Making energy efficiency a part of your culture requires staff engagement. Energy managers might be the determining factor in enlisting the entire team’s help.
Even the most accomplished and bright energy executives will admit that they cannot wholly restructure a firm independently. “Every organization’s culture is different. There’s no one-size-fits-all approach to engaging employees around energy efficiency,” says Kady Cowan, an energy management expert at the Independent Electricity System Operator (IESO) with more than a decade of experience assisting large companies with sustainability initiatives. On the other hand, proper energy management begins with a knowledge that it is about more than just technical tasks. It’s about integrating energy efficiency into the organization’s essential culture, which will take a collaborative effort.
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“If you want to mobilize people, doing something behind closed doors that is personally fulfilling may not be the ideal way to start,” Cowan adds. “Getting the CEO’s or other senior management’s support can go a long way toward turning the rest of your company’s employees become energy-saving champions,” she says. KI Canada, a Pembroke-based manufacturer, was one of the companies that united its employees, thanks in part to the leadership of its general manager, Dan Mellen. To prevent air leaks, he planned to gather managers from all departments one afternoon and begin sealing cracks around the building with foam.
People started asking questions and getting interested just by doing that. Greg Wallace, the facility’s engineering manager, adds, “It started a discourse on energy and what we were attempting to do.” Within a year of launching its efforts to become more energy-efficient, KI saved 30% of its energy costs.
Carefully Select your Team
Cowan adds that assembling a team of energy efficiency champions necessitates enlisting the help of people from various parts of the company. “Attractive energy managers pick and choose people they want on their team.” “You’ll already know who to bring to your team if your organization has hidden challenges that are already top-of-mind and that you know energy efficiency can help solve,” Cowan adds. Consider defining your team’s priorities around how energy efficiency may reduce the risk of business continuity. Perhaps physical safety is a priority. In that situation, lighting sensors to inform guards of movement could make more sense than leaving the lights on all of the time while also addressing the security issue.
Regardless of the circumstances, it is the responsibility of energy managers to pay attention and ask questions about the priorities of various departments. According to Stephen Dixon, an independent consultant who has been helping businesses implement energy efficiency for more than 30 years, your strongest energy advocates don’t have to be people with technical expertise. Most energy managers already have that, but they’ll also require teams from other departments who aren’t directly involved in energy initiatives to provide insight into the organization’s overall motivations. “It truly boils down to the organization’s culture and what drives it,” he says.
“Senior leaders can also offer guidance on what has worked in the past, or where related projects are already underway that may offer a chance for energy efficiency to integrate into,” Cowan says. For example, a corporate employee initiative would be a good fit for discussing HVAC upgrades and their impact on air quality.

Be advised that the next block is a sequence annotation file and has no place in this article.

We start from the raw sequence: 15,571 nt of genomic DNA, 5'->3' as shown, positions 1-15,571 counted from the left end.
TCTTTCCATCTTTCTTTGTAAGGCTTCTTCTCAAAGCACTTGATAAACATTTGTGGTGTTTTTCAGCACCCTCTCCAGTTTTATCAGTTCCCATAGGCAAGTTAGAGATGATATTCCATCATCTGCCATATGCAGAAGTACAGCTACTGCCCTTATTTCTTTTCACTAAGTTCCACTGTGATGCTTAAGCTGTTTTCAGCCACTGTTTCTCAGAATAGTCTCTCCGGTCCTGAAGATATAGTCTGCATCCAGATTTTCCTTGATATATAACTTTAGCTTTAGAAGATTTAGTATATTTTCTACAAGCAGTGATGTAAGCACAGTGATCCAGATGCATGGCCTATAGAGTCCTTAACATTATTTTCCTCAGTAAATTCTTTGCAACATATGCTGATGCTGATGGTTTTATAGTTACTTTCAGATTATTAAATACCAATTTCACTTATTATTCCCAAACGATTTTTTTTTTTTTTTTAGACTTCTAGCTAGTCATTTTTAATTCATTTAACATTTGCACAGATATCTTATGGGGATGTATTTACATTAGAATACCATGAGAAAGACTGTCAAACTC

Changing a Culture
“It takes a collective commitment to make energy efficiency work for an organization. Start with education to get your employees interested in energy efficiency, “Dixon agrees. “There has to be an organizational learning component,” he explains. “I’ve seen corporations allocate energy responsibilities to individuals, but regrettably, most people don’t understand energy well enough to handle it. The educational component is crucial.” Consider the case of Home Depot. In 2017, the retail behemoth began The Power Project, an ongoing program that assigns scorecards to its stores based on their energy efficiency. The initiative promotes healthy rivalry among stores, and the best-performing locations are awarded “fun monies” that can be used for associate lunches or dinners.
However, it also provides staff with transparent data on their energy usage. Employees began asking questions about how they could improve and get more involved in energy conservation simply by introducing scorecards.
Cowan points out that not every firm needs a formal commitment or regular “green team” meetings to keep staff interested. Instead, concentrate on individual successes and projects, such as a finance proposal for a specific renovation. She says people tend to fall back into their daily behaviors if they don’t have something particular to work for. Because lighting is so apparent and may engage employees around their workstation design, it’s frequently a favorite. Energy management can often enhance morale as well. “Energy management can be a leveler for many businesses,” Cowan adds.
“Pretend you’re in a laboratory,” she says. “There are a lot of egos there, all striving to conduct the best work they can with limited funds and lab space. There’s a fight between these two lead scientists, and it’s causing friction.” Then an energy manager enters the lab to discuss energy conservation. “This is something that the entire lab gets together to do, and it has nothing to do with their science. Scientists are having lunch together and sharing notes the next thing you know.” That is the power of energy efficiency, she claims. “You can change a society.”